Planning for the Last Minute

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MP3 Audio (1.17 MB)


Planning for the Last Minute

MP3 Audio (1.17 MB)

 I live my life according to lesson plans, at least every day that I'm at work. I teach five classes a day by following the lesson plan given to me by my librarian. These plans vary in detail; for some, I have step-by-step instructions, while others are simply lists of a couple of book titles and special instructions for reading them or doing the activity. Success in carrying out these plans relies on a few things:

• Listening to my librarian, especially if I get the chance to have her give the same lesson I will be giving later.

• Being familiar with the lesson plan in advance

• Knowing my material

• Preparing myself

Obviously, these are things that can't be done in the last five minutes before the class arrives or, worse, once they're inside the library door and I am theoretically in charge of them. It is a terrible feeling to see a kindergarten class come through the door and then suddenly realize that one has no idea what one is supposed to be doing with them for the next 45 minutes.

The time to plan a lesson for a kindergarten class is not when they are at the door or when they are milling around your feet in a confused fashion. You can't borrow someone else's wisdom and experience when you are alone in that library with the class. The time to plan was when you had time to think earlier in the day or earlier in the week. Once the class is in the room, you have to be ready to carry out the plan and not still be in the throes of making the plan.

It's the same with following Christ. In Matthew 25: 1-13, we can read the parable of the ten virgins who are waiting for the bridegroom. Then the kingdom of heaven shall be likened to ten virgins who took their lamps and went out to meet the bridegroom. Now five of them were wise, and five were foolish. Those who were foolish took their lamps and took no oil with them, but the wise took oil in their vessels with their lamps. But while the bridegroom was delayed, they all slumbered and slept. “And at midnight a cry was heard: ‘Behold, the bridegroom is coming; go out to meet him!’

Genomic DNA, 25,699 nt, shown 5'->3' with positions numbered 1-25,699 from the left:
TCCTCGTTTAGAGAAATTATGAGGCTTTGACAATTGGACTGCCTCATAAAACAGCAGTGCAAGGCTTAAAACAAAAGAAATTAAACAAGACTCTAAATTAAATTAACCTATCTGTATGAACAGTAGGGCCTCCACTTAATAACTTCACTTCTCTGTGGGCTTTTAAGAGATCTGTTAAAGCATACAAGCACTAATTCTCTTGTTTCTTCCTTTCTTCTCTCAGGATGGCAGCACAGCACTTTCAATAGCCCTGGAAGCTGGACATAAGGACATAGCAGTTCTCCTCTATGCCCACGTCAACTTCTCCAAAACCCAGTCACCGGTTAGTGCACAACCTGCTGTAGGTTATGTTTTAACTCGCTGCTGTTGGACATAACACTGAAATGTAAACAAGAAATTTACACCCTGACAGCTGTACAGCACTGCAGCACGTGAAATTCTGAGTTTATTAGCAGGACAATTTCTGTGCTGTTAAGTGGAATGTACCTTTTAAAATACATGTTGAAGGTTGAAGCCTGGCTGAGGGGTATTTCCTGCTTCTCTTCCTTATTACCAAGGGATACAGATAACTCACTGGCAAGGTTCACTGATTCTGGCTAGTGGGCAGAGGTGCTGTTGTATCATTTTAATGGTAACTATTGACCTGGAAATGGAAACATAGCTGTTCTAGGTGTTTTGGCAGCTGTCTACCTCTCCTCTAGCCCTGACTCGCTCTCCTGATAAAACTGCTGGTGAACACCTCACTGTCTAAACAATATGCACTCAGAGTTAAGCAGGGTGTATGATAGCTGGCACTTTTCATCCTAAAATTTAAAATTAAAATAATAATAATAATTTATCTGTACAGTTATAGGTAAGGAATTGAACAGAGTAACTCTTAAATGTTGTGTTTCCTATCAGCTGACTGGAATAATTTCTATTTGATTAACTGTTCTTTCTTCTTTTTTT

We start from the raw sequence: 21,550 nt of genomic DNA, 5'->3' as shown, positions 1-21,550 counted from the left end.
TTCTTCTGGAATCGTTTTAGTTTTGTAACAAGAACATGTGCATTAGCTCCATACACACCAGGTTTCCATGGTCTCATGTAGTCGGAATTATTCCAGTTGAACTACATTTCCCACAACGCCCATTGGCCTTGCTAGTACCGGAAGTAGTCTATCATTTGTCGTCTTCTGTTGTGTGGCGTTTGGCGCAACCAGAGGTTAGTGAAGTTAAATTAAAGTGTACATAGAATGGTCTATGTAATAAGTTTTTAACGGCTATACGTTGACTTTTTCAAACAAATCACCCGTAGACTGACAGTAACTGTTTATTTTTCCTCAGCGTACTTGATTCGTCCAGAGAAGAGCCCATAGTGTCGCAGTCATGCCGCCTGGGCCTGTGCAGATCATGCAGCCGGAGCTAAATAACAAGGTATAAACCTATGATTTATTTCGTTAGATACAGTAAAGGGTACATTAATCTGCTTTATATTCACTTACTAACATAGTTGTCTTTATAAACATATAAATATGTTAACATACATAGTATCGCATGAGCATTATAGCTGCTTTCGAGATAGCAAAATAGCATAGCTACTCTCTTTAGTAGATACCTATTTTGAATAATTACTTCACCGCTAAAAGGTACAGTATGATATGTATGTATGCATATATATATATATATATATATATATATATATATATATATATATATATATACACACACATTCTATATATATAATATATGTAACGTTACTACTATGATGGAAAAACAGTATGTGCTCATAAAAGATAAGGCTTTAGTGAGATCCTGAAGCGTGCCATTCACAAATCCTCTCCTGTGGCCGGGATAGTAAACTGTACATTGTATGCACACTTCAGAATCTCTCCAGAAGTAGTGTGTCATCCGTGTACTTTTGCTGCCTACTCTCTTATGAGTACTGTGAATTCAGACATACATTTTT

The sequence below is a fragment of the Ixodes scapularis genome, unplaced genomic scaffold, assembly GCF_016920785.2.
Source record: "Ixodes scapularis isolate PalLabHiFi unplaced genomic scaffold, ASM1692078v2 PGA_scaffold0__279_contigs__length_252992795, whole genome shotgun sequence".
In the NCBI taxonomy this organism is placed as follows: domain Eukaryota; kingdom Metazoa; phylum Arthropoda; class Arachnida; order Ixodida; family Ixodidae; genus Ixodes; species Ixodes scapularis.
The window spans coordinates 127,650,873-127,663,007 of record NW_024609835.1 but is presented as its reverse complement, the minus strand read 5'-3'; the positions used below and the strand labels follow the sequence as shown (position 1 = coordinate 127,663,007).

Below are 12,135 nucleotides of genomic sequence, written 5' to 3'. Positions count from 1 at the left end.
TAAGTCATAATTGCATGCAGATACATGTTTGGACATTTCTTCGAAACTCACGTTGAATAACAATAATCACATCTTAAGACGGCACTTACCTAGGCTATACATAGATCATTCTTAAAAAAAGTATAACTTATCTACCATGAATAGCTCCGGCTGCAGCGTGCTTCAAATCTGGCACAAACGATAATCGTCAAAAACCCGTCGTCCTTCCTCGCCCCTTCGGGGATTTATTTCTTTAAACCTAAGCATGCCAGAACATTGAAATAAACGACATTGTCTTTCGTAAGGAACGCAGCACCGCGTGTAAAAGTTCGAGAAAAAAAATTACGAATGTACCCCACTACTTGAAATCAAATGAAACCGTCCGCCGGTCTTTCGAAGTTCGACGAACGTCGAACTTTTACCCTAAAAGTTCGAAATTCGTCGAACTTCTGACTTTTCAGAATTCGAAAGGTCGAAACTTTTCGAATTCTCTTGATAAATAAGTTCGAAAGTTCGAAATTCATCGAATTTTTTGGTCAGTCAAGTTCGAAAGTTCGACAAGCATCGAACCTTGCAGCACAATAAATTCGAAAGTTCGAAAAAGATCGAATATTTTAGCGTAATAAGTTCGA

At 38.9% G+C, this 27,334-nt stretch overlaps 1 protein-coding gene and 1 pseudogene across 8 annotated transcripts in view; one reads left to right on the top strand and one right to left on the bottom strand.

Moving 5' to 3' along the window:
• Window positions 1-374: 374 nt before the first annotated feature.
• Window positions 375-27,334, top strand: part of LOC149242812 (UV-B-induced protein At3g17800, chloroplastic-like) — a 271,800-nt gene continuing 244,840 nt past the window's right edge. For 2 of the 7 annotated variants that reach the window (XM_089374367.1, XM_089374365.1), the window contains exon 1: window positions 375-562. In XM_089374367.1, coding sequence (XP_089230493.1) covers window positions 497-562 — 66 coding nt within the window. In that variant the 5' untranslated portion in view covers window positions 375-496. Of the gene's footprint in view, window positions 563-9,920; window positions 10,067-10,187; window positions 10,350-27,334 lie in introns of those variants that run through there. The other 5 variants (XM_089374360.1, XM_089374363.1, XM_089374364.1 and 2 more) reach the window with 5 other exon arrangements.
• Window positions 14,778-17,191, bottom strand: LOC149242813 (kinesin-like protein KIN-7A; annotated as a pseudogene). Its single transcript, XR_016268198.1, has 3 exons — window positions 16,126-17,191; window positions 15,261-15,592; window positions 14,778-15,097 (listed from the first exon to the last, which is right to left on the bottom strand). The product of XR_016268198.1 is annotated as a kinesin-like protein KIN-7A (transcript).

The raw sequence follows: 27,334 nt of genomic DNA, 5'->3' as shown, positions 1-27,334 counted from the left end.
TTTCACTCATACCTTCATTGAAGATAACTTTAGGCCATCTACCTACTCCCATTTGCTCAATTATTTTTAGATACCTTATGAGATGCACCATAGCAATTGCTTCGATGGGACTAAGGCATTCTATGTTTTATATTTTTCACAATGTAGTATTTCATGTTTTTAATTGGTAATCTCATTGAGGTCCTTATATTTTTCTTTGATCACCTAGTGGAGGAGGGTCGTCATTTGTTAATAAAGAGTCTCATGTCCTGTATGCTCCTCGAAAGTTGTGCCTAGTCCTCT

Then all those virgins arose and trimmed their lamps. And the foolish said to the wise, ‘Give us some of your oil, for our lamps are going out.’ But the wise answered, saying, ‘No, lest there should not be enough for us and you; but go rather to those who sell, and buy for yourselves.’ And while they went to buy, the bridegroom came, and those who were ready went in with him to the wedding; and the door was shut. “Afterward the other virgins came also, saying, ‘Lord, Lord, open to us!’ But he answered and said, ‘Assuredly, I say to you, I do not know you.’ “Watch therefore, for you know neither the day nor the hour in which the Son of Man is coming.

The time for buying oil was before the bridegroom was on his way. The time for our preparation is now. The time for our preparation is now. We'd better not wait until it seems that Christ's coming is imminent to do the things we know we ought to do. In Matthew 24: 45-51, the parable of the good and the evil servant reinforces this concept. “Who then is a faithful and wise servant, whom his master made ruler over his household, to give them food in due season? Blessed is that servant whom his master, when he comes, will find so doing. Assuredly, I say to you that he will make him ruler over all his goods. But if that evil servant says in his heart, ‘My master is delaying his coming,’ and begins to beat his fellow servants, and to eat and drink with the drunkards, the master of that servant will come on a day when he is not looking for him and at an hour that he is not aware of, and will cut him in two and appoint him his portion with the hypocrites. There shall be weeping and gnashing of teeth.”

Clearly, then, we ought to be living our lives in preparation of His coming. We can also look at this from a slightly different perspective to draw additional meaning from those ten virgins and ten lamps. Christ told us in John 16:33 that in this world, we would have tribulations. Indeed, we will all face various trials in our lives. The time to be building the faith and perseverance to endure those trials isn't once they have begun, but rather in the peaceful time beforehand. We must be careful that during our times of calm, we don't forget to replenish our stock of oil through study, meditation, and worship of God.

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  • Carol C
    An excellent analogy to compare being ready to meet life with the "oil" needed daily to the time we will meet our Lord. It reminds us to always be ready. I especially like how you said to use the calm, peaceful times to prepare for the trials of life by learning more of God's wonderful plans. I find I need the Lord in my life every minute of every day. Thank you for the inspiring article.
  • Derek Strauss

    Now is the time to build a relationship with the Bridegroom! We don't want Him to say: "I do not know you."

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